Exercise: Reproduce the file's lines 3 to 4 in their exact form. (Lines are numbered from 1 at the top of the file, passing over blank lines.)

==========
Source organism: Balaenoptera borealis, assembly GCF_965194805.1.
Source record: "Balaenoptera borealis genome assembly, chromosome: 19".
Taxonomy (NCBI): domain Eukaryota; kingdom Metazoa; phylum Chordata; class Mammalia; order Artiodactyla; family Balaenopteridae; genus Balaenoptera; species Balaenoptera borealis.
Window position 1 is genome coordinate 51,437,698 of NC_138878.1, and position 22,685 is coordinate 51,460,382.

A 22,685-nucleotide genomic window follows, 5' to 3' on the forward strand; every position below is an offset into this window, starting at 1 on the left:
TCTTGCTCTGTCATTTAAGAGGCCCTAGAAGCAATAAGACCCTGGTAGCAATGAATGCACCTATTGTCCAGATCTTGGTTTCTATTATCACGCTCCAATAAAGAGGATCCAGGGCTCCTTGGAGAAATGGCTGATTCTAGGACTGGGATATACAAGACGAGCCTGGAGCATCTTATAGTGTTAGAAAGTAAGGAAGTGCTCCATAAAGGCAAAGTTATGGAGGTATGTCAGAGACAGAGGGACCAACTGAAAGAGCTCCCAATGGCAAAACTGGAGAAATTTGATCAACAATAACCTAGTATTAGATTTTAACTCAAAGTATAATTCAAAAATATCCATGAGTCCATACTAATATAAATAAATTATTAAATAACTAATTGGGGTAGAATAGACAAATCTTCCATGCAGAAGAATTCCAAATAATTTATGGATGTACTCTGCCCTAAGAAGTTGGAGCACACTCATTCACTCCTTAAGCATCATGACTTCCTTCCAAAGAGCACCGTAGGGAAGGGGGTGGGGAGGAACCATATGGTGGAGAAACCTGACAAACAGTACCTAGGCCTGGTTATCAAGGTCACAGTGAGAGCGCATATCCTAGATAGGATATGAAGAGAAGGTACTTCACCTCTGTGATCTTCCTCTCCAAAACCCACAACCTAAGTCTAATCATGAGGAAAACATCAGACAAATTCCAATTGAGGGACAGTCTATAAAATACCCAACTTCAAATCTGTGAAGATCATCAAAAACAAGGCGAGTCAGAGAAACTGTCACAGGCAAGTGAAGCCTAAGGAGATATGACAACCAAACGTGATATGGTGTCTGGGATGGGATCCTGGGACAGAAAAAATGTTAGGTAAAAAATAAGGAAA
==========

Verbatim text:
Taxonomy (NCBI): domain Eukaryota; kingdom Metazoa; phylum Chordata; class Mammalia; order Artiodactyla; family Balaenopteridae; genus Balaenoptera; species Balaenoptera borealis.
Window position 1 is genome coordinate 51,437,698 of NC_138878.1, and position 22,685 is coordinate 51,460,382.